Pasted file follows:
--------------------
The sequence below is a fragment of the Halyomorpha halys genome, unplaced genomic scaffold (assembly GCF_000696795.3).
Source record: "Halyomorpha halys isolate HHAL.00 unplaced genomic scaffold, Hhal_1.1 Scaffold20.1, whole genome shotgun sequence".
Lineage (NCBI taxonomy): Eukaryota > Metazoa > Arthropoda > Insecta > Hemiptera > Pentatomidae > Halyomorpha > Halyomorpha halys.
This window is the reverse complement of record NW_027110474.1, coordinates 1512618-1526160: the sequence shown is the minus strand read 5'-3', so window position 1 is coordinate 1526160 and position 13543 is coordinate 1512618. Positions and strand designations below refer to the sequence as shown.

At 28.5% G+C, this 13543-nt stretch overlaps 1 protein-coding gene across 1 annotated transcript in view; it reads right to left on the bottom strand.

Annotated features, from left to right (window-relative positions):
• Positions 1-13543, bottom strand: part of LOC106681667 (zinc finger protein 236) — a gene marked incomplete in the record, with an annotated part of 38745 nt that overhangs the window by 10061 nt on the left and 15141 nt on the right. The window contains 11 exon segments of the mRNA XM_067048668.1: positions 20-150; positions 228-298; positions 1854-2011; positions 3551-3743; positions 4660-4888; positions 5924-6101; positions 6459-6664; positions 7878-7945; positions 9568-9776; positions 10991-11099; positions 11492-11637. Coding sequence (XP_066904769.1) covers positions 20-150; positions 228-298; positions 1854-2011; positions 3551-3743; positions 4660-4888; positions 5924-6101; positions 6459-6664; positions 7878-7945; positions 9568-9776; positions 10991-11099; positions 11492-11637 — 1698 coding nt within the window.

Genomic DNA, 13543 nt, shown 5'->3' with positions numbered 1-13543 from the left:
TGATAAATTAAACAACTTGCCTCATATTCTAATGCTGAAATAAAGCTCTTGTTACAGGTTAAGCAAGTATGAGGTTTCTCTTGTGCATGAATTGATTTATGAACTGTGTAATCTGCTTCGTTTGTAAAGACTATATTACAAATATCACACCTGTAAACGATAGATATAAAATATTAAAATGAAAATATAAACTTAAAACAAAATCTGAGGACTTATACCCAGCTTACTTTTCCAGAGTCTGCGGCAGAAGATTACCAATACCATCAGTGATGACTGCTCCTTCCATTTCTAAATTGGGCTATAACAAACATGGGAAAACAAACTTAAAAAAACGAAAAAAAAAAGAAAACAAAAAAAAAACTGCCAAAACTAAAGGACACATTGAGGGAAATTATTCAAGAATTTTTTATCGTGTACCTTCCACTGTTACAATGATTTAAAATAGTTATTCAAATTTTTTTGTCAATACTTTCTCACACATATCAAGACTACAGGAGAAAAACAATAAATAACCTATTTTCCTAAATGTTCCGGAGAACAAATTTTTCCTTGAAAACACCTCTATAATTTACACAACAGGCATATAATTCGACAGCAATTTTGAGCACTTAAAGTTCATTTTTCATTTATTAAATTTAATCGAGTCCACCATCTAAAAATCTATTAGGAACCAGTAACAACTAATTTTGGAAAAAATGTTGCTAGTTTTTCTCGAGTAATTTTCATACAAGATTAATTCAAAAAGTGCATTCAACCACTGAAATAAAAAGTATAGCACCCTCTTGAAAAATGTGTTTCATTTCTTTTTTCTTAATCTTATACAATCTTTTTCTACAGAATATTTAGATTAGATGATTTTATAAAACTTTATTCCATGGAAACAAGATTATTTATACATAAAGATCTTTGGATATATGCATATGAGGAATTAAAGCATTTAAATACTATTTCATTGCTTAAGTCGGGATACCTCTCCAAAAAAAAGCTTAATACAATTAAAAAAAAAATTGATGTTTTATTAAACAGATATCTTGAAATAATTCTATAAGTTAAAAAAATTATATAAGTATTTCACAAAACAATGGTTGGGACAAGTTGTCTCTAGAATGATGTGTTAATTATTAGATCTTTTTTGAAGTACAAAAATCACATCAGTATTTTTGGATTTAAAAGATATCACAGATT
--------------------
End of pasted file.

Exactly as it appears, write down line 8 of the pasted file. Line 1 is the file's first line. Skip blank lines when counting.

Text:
Genomic DNA, 13543 nt, shown 5'->3' with positions numbered 1-13543 from the left: